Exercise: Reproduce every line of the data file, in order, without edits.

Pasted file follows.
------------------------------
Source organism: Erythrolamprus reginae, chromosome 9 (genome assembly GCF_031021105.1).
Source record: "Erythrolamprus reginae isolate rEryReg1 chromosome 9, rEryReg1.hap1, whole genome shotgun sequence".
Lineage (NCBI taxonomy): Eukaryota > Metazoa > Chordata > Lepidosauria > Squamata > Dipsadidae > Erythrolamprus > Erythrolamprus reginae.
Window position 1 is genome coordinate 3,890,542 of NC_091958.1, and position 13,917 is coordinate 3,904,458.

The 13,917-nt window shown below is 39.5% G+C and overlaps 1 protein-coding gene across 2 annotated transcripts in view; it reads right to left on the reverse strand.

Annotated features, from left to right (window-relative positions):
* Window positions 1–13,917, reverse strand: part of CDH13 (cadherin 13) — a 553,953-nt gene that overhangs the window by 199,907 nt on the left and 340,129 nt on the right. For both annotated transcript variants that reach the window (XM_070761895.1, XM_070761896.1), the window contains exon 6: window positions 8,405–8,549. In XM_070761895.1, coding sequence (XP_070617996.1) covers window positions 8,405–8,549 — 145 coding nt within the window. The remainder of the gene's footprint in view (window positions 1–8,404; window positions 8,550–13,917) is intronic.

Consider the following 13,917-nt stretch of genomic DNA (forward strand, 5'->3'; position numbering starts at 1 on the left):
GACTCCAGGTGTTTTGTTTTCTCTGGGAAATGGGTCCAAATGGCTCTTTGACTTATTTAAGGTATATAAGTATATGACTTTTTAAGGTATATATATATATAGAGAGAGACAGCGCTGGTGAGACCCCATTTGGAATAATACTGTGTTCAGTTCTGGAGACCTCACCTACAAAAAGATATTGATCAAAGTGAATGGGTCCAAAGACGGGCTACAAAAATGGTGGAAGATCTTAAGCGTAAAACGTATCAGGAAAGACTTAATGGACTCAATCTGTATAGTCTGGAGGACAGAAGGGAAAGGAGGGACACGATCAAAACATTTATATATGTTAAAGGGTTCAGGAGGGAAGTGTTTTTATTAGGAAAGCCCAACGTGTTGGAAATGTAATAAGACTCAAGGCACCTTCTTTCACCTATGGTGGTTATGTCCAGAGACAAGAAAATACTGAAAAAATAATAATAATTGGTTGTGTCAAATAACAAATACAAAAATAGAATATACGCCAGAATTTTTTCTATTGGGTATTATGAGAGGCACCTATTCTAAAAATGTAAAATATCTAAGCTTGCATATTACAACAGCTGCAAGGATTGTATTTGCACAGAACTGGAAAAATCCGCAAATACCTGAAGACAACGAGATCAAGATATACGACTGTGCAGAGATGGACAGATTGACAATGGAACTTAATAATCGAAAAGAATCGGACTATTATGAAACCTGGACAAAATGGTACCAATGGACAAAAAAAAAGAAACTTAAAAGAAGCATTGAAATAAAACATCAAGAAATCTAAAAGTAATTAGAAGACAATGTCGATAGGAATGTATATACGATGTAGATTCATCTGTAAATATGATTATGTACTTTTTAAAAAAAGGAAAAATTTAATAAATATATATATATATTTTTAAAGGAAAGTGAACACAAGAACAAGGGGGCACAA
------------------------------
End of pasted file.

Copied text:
Source organism: Erythrolamprus reginae, chromosome 9 (genome assembly GCF_031021105.1).
Source record: "Erythrolamprus reginae isolate rEryReg1 chromosome 9, rEryReg1.hap1, whole genome shotgun sequence".
Lineage (NCBI taxonomy): Eukaryota > Metazoa > Chordata > Lepidosauria > Squamata > Dipsadidae > Erythrolamprus > Erythrolamprus reginae.
Window position 1 is genome coordinate 3,890,542 of NC_091958.1, and position 13,917 is coordinate 3,904,458.

The 13,917-nt window shown below is 39.5% G+C and overlaps 1 protein-coding gene across 2 annotated transcripts in view; it reads right to left on the reverse strand.

Annotated features, from left to right (window-relative positions):
* Window positions 1–13,917, reverse strand: part of CDH13 (cadherin 13) — a 553,953-nt gene that overhangs the window by 199,907 nt on the left and 340,129 nt on the right. For both annotated transcript variants that reach the window (XM_070761895.1, XM_070761896.1), the window contains exon 6: window positions 8,405–8,549. In XM_070761895.1, coding sequence (XP_070617996.1) covers window positions 8,405–8,549 — 145 coding nt within the window. The remainder of the gene's footprint in view (window positions 1–8,404; window positions 8,550–13,917) is intronic.

Consider the following 13,917-nt stretch of genomic DNA (forward strand, 5'->3'; position numbering starts at 1 on the left):
GACTCCAGGTGTTTTGTTTTCTCTGGGAAATGGGTCCAAATGGCTCTTTGACTTATTTAAGGTATATAAGTATATGACTTTTTAAGGTATATATATATATAGAGAGAGACAGCGCTGGTGAGACCCCATTTGGAATAATACTGTGTTCAGTTCTGGAGACCTCACCTACAAAAAGATATTGATCAAAGTGAATGGGTCCAAAGACGGGCTACAAAAATGGTGGAAGATCTTAAGCGTAAAACGTATCAGGAAAGACTTAATGGACTCAATCTGTATAGTCTGGAGGACAGAAGGGAAAGGAGGGACACGATCAAAACATTTATATATGTTAAAGGGTTCAGGAGGGAAGTGTTTTTATTAGGAAAGCCCAACGTGTTGGAAATGTAATAAGACTCAAGGCACCTTCTTTCACCTATGGTGGTTATGTCCAGAGACAAGAAAATACTGAAAAAATAATAATAATTGGTTGTGTCAAATAACAAATACAAAAATAGAATATACGCCAGAATTTTTTCTATTGGGTATTATGAGAGGCACCTATTCTAAAAATGTAAAATATCTAAGCTTGCATATTACAACAGCTGCAAGGATTGTATTTGCACAGAACTGGAAAAATCCGCAAATACCTGAAGACAACGAGATCAAGATATACGACTGTGCAGAGATGGACAGATTGACAATGGAACTTAATAATCGAAAAGAATCGGACTATTATGAAACCTGGACAAAATGGTACCAATGGACAAAAAAAAAGAAACTTAAAAGAAGCATTGAAATAAAACATCAAGAAATCTAAAAGTAATTAGAAGACAATGTCGATAGGAATGTATATACGATGTAGATTCATCTGTAAATATGATTATGTACTTTTTAAAAAAAGGAAAAATTTAATAAATATATATATATATTTTTAAAGGAAAGTGAACACAAGAACAAGGGGGCACAA